Australian ISP iiNet Says It Will Fight Against Data Retention Rules
from the if-only-other-ISPs-were-so-customer-focused dept
Last week, we wrote about some vague plans announced by Australia’s Attorney General George Brandis to require data retention rules for ISPs. “Data retention” is a euphemism for mass surveillance. It requires ISPs to hold onto a ton of data and allow the government to snoop through it. Australian ISP iiNet — a company whose willingness to stand up for its customers against Hollywood extremism we’ve discussed before — has come out with a blog post in which it promises to fight back against any such data retention rules.
Unlike the typically buzzword heavy responses you normally see from overly compliant ISPs regarding government surveillance, iiNet continues its reputation of being a straightshooter and explaining what’s really going on and how the company is working to protect its users.
Law enforcement agencies (like ASIO and Federal and State Police) are proposing private companies, like iiNet, should keep ongoing and very detailed records of customers? telephone and online activity. We?re not talking targeted surveillance of individuals suspected of a crime, we?re talking about the wholesale collection and storage of data on your online, digital and telephone activity. These records are euphemistically labelled ?metadata? ? and could include the unfiltered records of your browsing, updates, movements and phone calls, which can be readily matched to the identities in your customer account.
We don?t think this ?police state? approach is a good idea, so we?re fighting moves by the Australian Government to introduce legislation that would force us to collect and store your personal information.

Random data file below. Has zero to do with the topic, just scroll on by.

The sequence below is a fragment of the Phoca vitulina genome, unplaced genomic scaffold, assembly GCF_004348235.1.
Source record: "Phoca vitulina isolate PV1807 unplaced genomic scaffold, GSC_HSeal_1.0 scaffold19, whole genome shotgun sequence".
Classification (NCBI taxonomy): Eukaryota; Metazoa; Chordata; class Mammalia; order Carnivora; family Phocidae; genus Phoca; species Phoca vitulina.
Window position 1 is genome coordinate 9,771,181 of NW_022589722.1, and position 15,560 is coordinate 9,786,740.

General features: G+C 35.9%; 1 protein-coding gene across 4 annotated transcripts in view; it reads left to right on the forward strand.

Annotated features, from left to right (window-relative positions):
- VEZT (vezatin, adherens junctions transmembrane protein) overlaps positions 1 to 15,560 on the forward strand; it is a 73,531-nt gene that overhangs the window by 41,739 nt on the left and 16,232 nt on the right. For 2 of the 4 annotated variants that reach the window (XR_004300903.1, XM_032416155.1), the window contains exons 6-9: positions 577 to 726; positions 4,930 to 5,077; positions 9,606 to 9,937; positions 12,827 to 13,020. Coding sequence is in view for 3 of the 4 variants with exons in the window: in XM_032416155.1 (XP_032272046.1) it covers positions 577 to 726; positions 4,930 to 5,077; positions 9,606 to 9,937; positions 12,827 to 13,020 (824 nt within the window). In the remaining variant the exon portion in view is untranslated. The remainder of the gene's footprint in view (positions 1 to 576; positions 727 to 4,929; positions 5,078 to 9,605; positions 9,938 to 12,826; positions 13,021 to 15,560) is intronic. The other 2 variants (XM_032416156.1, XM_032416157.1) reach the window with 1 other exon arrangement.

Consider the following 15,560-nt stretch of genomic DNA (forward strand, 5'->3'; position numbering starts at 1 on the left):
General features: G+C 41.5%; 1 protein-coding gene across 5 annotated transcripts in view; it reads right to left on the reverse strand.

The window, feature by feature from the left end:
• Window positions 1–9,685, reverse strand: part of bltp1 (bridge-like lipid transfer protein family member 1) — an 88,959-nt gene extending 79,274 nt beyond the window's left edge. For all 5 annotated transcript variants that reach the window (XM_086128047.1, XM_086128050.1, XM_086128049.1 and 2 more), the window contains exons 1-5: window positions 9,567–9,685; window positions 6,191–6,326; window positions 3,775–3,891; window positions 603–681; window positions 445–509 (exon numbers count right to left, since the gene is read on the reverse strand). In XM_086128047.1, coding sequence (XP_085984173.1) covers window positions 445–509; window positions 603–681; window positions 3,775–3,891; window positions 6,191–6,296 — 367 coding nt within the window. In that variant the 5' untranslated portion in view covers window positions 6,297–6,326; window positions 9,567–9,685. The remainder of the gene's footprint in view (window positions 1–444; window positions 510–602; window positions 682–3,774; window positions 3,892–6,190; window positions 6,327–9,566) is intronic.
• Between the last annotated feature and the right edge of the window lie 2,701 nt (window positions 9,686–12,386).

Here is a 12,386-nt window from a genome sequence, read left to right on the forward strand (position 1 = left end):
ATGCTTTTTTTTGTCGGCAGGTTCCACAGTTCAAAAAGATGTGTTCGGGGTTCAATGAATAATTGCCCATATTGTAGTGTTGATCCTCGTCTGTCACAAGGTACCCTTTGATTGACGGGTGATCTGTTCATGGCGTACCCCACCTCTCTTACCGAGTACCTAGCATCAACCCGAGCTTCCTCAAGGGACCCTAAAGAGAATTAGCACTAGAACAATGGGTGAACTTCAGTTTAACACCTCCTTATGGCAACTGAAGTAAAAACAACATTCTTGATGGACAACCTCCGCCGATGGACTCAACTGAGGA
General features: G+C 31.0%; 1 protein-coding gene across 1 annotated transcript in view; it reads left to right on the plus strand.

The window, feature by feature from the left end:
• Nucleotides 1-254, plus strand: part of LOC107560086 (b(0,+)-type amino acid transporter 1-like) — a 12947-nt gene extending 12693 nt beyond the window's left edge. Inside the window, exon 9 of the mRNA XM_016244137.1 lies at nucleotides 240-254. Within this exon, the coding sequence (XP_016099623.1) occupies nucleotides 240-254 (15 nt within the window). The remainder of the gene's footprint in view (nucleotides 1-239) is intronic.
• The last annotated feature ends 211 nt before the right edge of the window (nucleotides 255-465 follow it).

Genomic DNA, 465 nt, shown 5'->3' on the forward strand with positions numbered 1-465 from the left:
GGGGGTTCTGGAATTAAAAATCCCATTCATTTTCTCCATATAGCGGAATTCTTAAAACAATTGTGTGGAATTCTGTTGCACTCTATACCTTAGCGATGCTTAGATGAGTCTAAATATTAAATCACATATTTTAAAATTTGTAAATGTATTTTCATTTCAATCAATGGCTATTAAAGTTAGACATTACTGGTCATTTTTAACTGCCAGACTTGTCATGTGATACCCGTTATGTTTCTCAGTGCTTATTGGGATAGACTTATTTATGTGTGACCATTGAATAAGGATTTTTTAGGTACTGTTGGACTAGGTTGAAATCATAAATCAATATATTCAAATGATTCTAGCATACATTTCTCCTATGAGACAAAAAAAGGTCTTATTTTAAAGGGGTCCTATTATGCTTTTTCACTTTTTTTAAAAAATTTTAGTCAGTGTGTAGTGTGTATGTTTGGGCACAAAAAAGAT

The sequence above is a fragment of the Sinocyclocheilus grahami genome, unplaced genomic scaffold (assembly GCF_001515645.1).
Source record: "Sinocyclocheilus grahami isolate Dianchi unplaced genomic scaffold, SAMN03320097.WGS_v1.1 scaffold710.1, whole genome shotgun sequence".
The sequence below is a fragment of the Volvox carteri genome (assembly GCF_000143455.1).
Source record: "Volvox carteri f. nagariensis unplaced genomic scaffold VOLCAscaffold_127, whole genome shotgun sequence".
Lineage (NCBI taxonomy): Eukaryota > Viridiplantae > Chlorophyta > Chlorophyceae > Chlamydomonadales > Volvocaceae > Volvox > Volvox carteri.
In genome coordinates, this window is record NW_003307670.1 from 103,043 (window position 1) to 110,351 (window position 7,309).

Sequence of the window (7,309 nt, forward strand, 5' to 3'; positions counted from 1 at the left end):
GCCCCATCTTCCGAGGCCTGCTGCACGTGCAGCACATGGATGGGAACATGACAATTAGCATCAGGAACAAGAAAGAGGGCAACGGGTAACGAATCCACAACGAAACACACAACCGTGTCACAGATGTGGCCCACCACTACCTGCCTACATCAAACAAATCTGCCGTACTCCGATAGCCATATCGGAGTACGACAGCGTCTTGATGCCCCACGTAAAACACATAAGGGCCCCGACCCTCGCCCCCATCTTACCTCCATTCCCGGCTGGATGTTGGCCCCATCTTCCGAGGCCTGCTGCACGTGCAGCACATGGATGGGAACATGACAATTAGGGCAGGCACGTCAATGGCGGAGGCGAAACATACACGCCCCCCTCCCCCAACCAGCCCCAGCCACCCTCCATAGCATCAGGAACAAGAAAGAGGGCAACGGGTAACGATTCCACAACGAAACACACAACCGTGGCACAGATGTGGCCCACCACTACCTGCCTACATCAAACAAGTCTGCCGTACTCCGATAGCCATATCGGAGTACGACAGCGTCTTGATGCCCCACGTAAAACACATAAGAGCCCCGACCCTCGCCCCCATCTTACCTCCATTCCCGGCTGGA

iiNet goes even further in explaining and demonstrating graphically just how much “metadata” reveals about you. For example they show a single tweet — and then all the “metadata” associated with that tweet to show just how much more information is often revealed in the metadata:
The data collected can be incredibly sensitive ? it can reveal who your friends are, where you go and what websites you visit. Indeed, it may even tell more than the content of a phone call or an email. Recent research from Stanford University showed that when analysed this data may create a revealing profile of a person?s life including medical conditions, political and religious views, friends and associations.
Police say ?If you have nothing to hide, then you shouldn?t be worried?. Personally I think that if you follow that dubious logic, we?d all be walking around naked. It?s not about being worried, or wanting to ?hide? anything. It?s about the right to decide what you keep private and what you allow to be shared. YOU should be the one to make that call, and that decision should stick until a warrant or something similar is issued to law enforcement agencies to seize your information.
Not convinced? Then we suggest you check out the startling website based on information collected on German politician Malte Spitz by Deutsche Telekom over just six months. Zeit Online combined this geo-location data with information relating to his life as a politician, such as Twitter feeds, blog entries and websites, all of which is all freely available on the Internet. It?s really worth a look and illustrates just how informative and personally invasive metadata can be ? it is truly scary stuff.
Experts in the US have some equally frightening things to say about metadata. According to NSA General Counsel Stewart Baker, ??metadata absolutely tells you everything about somebody?s life.? General Michael Hayden, former director of the NSA and the CIA, called Baker?s comment ?absolutely correct,? and frighteningly asserted, ?We kill people based on metadata.?
Brandis, in the past, has seemed totally impervious to people who have a different opinion than he does (even if they have the evidence on their side), so it’s unclear how much good this will do. Still, it’s good to see an ISP that is loudly and clearly standing up against data retention, and not hiding behind misleading language, but clearly stating what’s happening and why it’s bad.